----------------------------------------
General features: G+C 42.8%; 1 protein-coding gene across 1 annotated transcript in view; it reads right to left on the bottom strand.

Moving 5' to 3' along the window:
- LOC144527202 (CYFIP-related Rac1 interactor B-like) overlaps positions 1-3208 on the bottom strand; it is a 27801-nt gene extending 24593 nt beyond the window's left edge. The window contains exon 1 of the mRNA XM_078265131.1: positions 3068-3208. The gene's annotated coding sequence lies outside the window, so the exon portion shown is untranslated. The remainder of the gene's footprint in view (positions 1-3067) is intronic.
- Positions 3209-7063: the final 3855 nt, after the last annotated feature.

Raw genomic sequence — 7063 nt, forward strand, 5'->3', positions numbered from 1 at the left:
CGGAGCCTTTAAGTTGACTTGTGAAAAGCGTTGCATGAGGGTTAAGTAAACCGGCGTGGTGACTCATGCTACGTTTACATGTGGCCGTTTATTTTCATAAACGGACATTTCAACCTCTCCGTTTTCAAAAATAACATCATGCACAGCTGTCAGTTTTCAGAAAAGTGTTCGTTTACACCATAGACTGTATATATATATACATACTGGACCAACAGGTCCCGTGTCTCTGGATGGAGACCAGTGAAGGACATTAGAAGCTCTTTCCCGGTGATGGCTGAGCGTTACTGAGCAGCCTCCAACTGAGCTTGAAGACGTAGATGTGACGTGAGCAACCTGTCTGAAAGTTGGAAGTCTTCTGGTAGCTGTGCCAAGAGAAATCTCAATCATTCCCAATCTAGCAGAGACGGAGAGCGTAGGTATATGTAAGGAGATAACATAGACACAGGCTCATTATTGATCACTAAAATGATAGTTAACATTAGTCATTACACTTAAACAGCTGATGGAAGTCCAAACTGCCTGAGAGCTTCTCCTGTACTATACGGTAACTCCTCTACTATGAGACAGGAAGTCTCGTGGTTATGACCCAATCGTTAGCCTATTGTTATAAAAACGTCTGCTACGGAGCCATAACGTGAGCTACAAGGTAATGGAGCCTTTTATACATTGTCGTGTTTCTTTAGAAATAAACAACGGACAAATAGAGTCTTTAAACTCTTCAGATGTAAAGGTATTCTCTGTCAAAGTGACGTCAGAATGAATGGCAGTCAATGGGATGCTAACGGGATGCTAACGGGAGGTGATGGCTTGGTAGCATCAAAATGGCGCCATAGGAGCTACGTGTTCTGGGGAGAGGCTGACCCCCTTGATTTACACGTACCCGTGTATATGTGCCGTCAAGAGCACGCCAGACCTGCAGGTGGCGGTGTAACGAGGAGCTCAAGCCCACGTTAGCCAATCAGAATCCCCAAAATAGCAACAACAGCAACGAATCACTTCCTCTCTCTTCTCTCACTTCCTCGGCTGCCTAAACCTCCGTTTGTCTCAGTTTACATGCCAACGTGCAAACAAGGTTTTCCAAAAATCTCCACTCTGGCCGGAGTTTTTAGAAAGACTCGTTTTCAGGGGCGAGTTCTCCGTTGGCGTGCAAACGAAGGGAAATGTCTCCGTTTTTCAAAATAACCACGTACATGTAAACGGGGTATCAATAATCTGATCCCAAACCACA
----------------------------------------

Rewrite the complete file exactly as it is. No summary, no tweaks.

General features: G+C 42.8%; 1 protein-coding gene across 1 annotated transcript in view; it reads right to left on the bottom strand.

Moving 5' to 3' along the window:
- LOC144527202 (CYFIP-related Rac1 interactor B-like) overlaps positions 1-3208 on the bottom strand; it is a 27801-nt gene extending 24593 nt beyond the window's left edge. The window contains exon 1 of the mRNA XM_078265131.1: positions 3068-3208. The gene's annotated coding sequence lies outside the window, so the exon portion shown is untranslated. The remainder of the gene's footprint in view (positions 1-3067) is intronic.
- Positions 3209-7063: the final 3855 nt, after the last annotated feature.

Raw genomic sequence — 7063 nt, forward strand, 5'->3', positions numbered from 1 at the left:
CGGAGCCTTTAAGTTGACTTGTGAAAAGCGTTGCATGAGGGTTAAGTAAACCGGCGTGGTGACTCATGCTACGTTTACATGTGGCCGTTTATTTTCATAAACGGACATTTCAACCTCTCCGTTTTCAAAAATAACATCATGCACAGCTGTCAGTTTTCAGAAAAGTGTTCGTTTACACCATAGACTGTATATATATATACATACTGGACCAACAGGTCCCGTGTCTCTGGATGGAGACCAGTGAAGGACATTAGAAGCTCTTTCCCGGTGATGGCTGAGCGTTACTGAGCAGCCTCCAACTGAGCTTGAAGACGTAGATGTGACGTGAGCAACCTGTCTGAAAGTTGGAAGTCTTCTGGTAGCTGTGCCAAGAGAAATCTCAATCATTCCCAATCTAGCAGAGACGGAGAGCGTAGGTATATGTAAGGAGATAACATAGACACAGGCTCATTATTGATCACTAAAATGATAGTTAACATTAGTCATTACACTTAAACAGCTGATGGAAGTCCAAACTGCCTGAGAGCTTCTCCTGTACTATACGGTAACTCCTCTACTATGAGACAGGAAGTCTCGTGGTTATGACCCAATCGTTAGCCTATTGTTATAAAAACGTCTGCTACGGAGCCATAACGTGAGCTACAAGGTAATGGAGCCTTTTATACATTGTCGTGTTTCTTTAGAAATAAACAACGGACAAATAGAGTCTTTAAACTCTTCAGATGTAAAGGTATTCTCTGTCAAAGTGACGTCAGAATGAATGGCAGTCAATGGGATGCTAACGGGATGCTAACGGGAGGTGATGGCTTGGTAGCATCAAAATGGCGCCATAGGAGCTACGTGTTCTGGGGAGAGGCTGACCCCCTTGATTTACACGTACCCGTGTATATGTGCCGTCAAGAGCACGCCAGACCTGCAGGTGGCGGTGTAACGAGGAGCTCAAGCCCACGTTAGCCAATCAGAATCCCCAAAATAGCAACAACAGCAACGAATCACTTCCTCTCTCTTCTCTCACTTCCTCGGCTGCCTAAACCTCCGTTTGTCTCAGTTTACATGCCAACGTGCAAACAAGGTTTTCCAAAAATCTCCACTCTGGCCGGAGTTTTTAGAAAGACTCGTTTTCAGGGGCGAGTTCTCCGTTGGCGTGCAAACGAAGGGAAATGTCTCCGTTTTTCAAAATAACCACGTACATGTAAACGGGGTATCAATAATCTGATCCCAAACCACA